I live in an area where broadband internet access is extremely expensive and unreliable, and even phone lines are hard to come by. I currently do have broadband that lets me download at the phenomenal rate of 15 KB/s which costs.... $60/month! But I am going to be moving to an area where I will not have broadband, and I probably won't even have a phone line for dialup. So I will be depending on internet cafes for a while at least.
I do use Windows XP, and the #1 reason I like Windows is because I can download a program off the internet, install it, and it work without any additional hassle. Under Linux, it is much more complicated due to the nature of shared libs and re-use of code and helper programs. Unfortunately, Linux's architecture makes it almost impossible for people who don't have reliable internet at home. Why? Because if I go to a friend's house or to a cyber cafe to download programs, I can't just download x-program and put it on my USB drive and install it at home. I have to goto http://packages.ubuntu.com and dig around for the dependencies and download them too. But I can never remember if I have certain libraries and tools installed already. Worse, the dependencies themselves have dependencies. I have tried manually downloading dependencies, but when I get back home, I always find that I have left something out. A better method is needed.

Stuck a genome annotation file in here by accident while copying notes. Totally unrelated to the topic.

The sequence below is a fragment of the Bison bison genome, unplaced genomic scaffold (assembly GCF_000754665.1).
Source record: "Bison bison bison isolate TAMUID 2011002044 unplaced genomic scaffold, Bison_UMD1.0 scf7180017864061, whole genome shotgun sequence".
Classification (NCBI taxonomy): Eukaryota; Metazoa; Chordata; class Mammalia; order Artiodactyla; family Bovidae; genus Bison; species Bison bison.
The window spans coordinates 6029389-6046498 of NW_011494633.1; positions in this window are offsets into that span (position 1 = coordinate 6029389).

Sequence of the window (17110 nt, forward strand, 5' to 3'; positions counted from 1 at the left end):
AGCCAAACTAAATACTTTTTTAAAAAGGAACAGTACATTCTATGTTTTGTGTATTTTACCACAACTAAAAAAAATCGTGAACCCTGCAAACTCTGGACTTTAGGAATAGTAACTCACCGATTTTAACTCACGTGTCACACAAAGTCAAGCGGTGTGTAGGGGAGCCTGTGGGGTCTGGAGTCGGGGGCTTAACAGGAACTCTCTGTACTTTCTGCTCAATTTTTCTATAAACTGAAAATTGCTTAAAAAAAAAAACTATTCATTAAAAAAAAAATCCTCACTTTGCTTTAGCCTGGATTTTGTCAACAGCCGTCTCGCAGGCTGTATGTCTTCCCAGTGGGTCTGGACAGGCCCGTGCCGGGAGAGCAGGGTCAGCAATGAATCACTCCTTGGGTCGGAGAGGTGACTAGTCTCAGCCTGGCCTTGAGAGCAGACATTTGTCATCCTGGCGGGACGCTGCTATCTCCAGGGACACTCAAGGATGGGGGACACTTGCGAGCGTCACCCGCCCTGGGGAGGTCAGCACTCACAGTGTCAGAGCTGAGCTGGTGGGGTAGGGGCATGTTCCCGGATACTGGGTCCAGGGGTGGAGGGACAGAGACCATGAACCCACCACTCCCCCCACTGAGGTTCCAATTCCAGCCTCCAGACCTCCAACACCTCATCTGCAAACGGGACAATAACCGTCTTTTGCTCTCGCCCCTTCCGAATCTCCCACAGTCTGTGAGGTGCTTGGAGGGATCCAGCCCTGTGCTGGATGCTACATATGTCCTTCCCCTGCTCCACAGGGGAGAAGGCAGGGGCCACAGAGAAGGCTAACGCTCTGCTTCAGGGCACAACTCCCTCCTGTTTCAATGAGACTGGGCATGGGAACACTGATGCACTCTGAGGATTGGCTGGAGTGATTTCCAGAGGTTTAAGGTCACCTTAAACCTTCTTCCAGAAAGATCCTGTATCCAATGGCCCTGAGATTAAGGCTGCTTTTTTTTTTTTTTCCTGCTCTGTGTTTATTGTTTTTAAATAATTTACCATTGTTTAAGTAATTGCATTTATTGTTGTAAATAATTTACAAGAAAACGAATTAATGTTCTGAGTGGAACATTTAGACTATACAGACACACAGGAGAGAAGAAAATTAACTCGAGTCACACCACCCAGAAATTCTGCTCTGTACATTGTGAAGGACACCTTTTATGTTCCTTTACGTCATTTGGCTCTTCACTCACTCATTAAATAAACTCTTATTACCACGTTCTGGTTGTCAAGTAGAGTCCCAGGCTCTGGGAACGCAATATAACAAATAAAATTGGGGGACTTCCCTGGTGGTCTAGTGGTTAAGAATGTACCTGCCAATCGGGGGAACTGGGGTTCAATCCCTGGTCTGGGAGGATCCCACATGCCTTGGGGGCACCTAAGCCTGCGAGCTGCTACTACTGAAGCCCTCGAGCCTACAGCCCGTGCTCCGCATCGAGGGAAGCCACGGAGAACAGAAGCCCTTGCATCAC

MintInstall is a very nice start, with a web based interface and a single file to download. But obviously it still requires the shared libs and internet access. I think this could be improved for offline users. I am going to list two suggestions in order of difficulty, lowest to highest....
1. Create and distribute add-on CDs (local repositories) using http://aptoncd.sourceforge.net/ . I see that there are several dormant attempts to do this already. It's really quite easy, you just install Linux, install your packages, and then use apt-on-cd to create an ISO.
2. Allow the user to save his local dpgk list of installed packages to a file. Create a web interface that lets him upload his package list. Then create a web interface to the Ubuntu/Mint repos, then lets the user download a single bz2 archive that automatically contains a custom .mint file and all the needed .deb to run the program he chooses. Have the MintInstall file generated on-the-fly, and tell it to use the packages in ./packages, relative to wherever the bz2 is unzipped.
I know I'm not the only one who can't fully use Linux due to the complexity of the package system and the lack of good internet service. There are many millions who use computers but do not have broadband. But virtually all of them have broadband access in other places away from their home. I think these ideas would go a long way to resolving those issues.